During dinner the children would take turns standing up, recite their bible verse, tell the group about their day at school, and - and this is what really struck me - last they would speak about what oppression meant to them, what it looked like from their point of view. Every day. Instead of turning away, not wanting to "dwell on injustice" as people sometimes put it, the children were encouraged to see what was happening to them with open eyes, and name it. The ranger who gave the tour stressed how this daily practice helped shape Dr. King into the man he became.

I'm floored by the bravery and honesty of that daily ritual. You have to be able to see what is going on before you can do something about it. And you have to be completely honest about what is really going on, or else you will start believing what others are telling you instead of trusting your own eyes.

Often the Civil Rights era is described as an emotional time. Rosa Parks remained seated on that bus because she "had had enough". Dr. King was "angry". I don't think so. I think that's white society's rhetoric. In reality, a lot of analysis, planning, and organizing led up to what happened in the 1960s. And smart parents instilled habits in their children in the 1930s, that bore fruit in the 1960s.

Friday, October 14, 2011

hello starbucks

I had a bad day yesterday. Not overly bad, or completely bad, but there was a lot of traffic and that made me late, I had forgotten to take my allergy pills so my eyes itched, I picked the vegetarian sushi by mistake at the counter, and when I opened a can in the car the content overflowed and made a mess.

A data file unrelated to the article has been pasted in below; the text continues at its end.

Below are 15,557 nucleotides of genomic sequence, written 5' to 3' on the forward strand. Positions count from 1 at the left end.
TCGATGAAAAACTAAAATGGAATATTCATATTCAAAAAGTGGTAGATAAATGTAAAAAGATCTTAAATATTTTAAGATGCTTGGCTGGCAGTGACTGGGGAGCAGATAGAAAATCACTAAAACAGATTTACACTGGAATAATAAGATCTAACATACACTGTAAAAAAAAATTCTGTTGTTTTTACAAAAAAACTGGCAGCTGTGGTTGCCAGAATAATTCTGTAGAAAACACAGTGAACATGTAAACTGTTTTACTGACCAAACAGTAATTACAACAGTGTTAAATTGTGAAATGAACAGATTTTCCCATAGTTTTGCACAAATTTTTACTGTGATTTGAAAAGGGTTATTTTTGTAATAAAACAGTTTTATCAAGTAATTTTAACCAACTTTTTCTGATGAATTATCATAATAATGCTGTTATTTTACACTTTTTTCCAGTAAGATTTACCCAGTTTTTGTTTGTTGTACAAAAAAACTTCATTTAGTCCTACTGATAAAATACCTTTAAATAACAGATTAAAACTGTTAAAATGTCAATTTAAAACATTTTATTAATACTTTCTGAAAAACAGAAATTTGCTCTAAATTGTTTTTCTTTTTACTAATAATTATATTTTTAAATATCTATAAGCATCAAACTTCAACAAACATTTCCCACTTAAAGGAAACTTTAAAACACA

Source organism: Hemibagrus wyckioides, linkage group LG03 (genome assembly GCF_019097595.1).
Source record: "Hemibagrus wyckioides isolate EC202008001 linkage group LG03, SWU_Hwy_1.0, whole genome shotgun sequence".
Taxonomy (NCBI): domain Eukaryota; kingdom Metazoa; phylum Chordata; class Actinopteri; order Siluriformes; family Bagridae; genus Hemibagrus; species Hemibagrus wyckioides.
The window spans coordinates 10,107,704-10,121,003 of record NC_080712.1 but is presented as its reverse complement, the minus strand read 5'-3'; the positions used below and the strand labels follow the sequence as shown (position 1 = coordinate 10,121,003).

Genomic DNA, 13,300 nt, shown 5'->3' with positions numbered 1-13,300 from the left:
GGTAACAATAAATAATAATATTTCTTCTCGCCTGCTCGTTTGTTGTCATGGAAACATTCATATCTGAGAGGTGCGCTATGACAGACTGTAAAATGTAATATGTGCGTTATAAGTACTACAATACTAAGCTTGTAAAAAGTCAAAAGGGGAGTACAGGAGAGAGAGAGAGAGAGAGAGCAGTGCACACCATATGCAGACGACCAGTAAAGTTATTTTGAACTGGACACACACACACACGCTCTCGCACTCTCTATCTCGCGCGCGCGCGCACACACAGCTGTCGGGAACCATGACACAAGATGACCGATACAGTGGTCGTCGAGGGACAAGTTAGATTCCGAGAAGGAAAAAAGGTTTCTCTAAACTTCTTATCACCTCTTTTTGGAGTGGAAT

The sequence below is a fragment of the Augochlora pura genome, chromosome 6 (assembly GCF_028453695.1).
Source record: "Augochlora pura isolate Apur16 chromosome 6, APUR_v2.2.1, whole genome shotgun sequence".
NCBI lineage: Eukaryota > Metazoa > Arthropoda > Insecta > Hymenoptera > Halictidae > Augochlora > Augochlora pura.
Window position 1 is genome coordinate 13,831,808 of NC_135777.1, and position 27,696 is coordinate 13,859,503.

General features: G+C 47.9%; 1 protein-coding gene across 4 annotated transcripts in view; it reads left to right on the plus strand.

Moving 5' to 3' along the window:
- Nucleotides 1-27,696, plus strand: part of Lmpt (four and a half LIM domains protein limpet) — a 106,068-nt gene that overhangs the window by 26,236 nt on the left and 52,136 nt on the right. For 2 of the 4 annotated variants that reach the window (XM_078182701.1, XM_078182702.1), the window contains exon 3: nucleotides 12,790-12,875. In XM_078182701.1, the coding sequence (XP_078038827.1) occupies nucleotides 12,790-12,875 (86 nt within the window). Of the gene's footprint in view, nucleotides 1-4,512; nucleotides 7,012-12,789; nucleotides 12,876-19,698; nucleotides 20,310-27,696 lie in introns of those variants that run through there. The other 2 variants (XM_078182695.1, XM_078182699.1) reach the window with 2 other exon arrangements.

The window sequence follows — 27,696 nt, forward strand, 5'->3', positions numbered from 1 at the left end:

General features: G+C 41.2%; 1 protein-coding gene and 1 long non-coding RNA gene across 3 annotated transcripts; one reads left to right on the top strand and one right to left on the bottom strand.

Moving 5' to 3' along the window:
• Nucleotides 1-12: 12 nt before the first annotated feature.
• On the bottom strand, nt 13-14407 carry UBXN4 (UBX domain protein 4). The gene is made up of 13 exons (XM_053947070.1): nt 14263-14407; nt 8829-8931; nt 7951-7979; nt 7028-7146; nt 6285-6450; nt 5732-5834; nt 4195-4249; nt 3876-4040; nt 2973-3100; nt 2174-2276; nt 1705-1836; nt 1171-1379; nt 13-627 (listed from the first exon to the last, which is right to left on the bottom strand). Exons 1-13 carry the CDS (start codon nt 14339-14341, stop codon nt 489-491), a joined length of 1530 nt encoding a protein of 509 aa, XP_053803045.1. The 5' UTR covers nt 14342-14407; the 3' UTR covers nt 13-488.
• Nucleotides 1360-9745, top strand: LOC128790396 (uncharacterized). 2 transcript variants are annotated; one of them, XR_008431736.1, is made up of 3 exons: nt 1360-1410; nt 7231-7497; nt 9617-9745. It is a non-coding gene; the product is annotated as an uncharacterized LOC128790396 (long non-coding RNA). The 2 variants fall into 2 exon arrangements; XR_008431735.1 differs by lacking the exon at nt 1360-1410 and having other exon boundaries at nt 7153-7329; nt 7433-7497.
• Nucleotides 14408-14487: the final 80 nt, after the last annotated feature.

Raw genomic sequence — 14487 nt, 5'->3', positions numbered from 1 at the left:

So I went to Starbucks for a well needed dose of caffein. I told the woman behind the counter that I wanted the largest regular coffee (I had a long afternoon, and evening, in front of me). She put her nose in the air and repeated "A large regular coffee?, with a HUGE question mark at the end. I repeated, "Yeah, the largest size, regular drip coffee, please." Now she got it.

What I should have said, and what she tried to bully me into saying, was "A venti drip, please", because that's Starbucks speak for large coffees.

Annika Norlin, who has two musical projects, 'Säkert!' where she sings in Swedish, and 'Hello Saferide' where she sings in English, has just taken it upon herself to translate her Swedish lyrics into English. She has a large international following, and she's gotten a lot of emails from fans who want to know what the words mean.

Norlin decided to do literal translations, so the English lyrics on her new album 'In English' are not idiomatic. The words are English, but the flavor is Swedish, and in interviews she has spoken of it as "a third language". She says it was an experiment, and that the end result could be flat and boring, or kind of charming.

Annika Norlin's "third language"? Charming, if you ask me. Starbucks' "third language"? Ridiculous. Dumb. Dumbe.